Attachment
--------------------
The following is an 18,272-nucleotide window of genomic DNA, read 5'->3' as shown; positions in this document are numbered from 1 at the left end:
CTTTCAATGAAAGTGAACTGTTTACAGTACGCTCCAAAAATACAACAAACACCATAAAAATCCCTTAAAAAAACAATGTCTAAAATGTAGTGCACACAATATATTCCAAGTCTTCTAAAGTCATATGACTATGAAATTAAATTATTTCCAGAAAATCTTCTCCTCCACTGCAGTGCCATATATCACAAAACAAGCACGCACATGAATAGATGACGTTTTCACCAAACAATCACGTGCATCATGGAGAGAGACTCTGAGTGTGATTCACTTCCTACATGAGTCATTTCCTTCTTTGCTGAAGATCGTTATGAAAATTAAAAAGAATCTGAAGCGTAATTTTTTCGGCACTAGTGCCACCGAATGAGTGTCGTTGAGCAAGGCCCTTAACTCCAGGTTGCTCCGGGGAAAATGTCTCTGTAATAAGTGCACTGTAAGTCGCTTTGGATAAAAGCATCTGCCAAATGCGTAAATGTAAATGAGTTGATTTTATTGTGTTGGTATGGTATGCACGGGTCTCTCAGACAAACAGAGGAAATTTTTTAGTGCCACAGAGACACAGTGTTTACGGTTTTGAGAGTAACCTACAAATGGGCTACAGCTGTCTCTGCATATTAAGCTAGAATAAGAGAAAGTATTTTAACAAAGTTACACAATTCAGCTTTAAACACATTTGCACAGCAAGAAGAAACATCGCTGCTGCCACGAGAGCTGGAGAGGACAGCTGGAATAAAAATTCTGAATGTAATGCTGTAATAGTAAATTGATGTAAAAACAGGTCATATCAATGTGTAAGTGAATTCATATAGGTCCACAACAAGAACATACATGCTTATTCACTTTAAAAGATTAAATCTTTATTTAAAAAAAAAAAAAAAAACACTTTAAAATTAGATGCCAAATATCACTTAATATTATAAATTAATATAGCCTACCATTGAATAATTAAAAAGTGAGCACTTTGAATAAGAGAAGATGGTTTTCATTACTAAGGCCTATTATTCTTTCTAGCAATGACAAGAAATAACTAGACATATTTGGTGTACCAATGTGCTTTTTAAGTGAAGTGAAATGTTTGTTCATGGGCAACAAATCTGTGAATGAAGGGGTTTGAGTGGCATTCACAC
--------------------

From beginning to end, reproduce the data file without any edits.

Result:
The following is an 18,272-nucleotide window of genomic DNA, read 5'->3' as shown; positions in this document are numbered from 1 at the left end:
CTTTCAATGAAAGTGAACTGTTTACAGTACGCTCCAAAAATACAACAAACACCATAAAAATCCCTTAAAAAAACAATGTCTAAAATGTAGTGCACACAATATATTCCAAGTCTTCTAAAGTCATATGACTATGAAATTAAATTATTTCCAGAAAATCTTCTCCTCCACTGCAGTGCCATATATCACAAAACAAGCACGCACATGAATAGATGACGTTTTCACCAAACAATCACGTGCATCATGGAGAGAGACTCTGAGTGTGATTCACTTCCTACATGAGTCATTTCCTTCTTTGCTGAAGATCGTTATGAAAATTAAAAAGAATCTGAAGCGTAATTTTTTCGGCACTAGTGCCACCGAATGAGTGTCGTTGAGCAAGGCCCTTAACTCCAGGTTGCTCCGGGGAAAATGTCTCTGTAATAAGTGCACTGTAAGTCGCTTTGGATAAAAGCATCTGCCAAATGCGTAAATGTAAATGAGTTGATTTTATTGTGTTGGTATGGTATGCACGGGTCTCTCAGACAAACAGAGGAAATTTTTTAGTGCCACAGAGACACAGTGTTTACGGTTTTGAGAGTAACCTACAAATGGGCTACAGCTGTCTCTGCATATTAAGCTAGAATAAGAGAAAGTATTTTAACAAAGTTACACAATTCAGCTTTAAACACATTTGCACAGCAAGAAGAAACATCGCTGCTGCCACGAGAGCTGGAGAGGACAGCTGGAATAAAAATTCTGAATGTAATGCTGTAATAGTAAATTGATGTAAAAACAGGTCATATCAATGTGTAAGTGAATTCATATAGGTCCACAACAAGAACATACATGCTTATTCACTTTAAAAGATTAAATCTTTATTTAAAAAAAAAAAAAAAAACACTTTAAAATTAGATGCCAAATATCACTTAATATTATAAATTAATATAGCCTACCATTGAATAATTAAAAAGTGAGCACTTTGAATAAGAGAAGATGGTTTTCATTACTAAGGCCTATTATTCTTTCTAGCAATGACAAGAAATAACTAGACATATTTGGTGTACCAATGTGCTTTTTAAGTGAAGTGAAATGTTTGTTCATGGGCAACAAATCTGTGAATGAAGGGGTTTGAGTGGCATTCACAC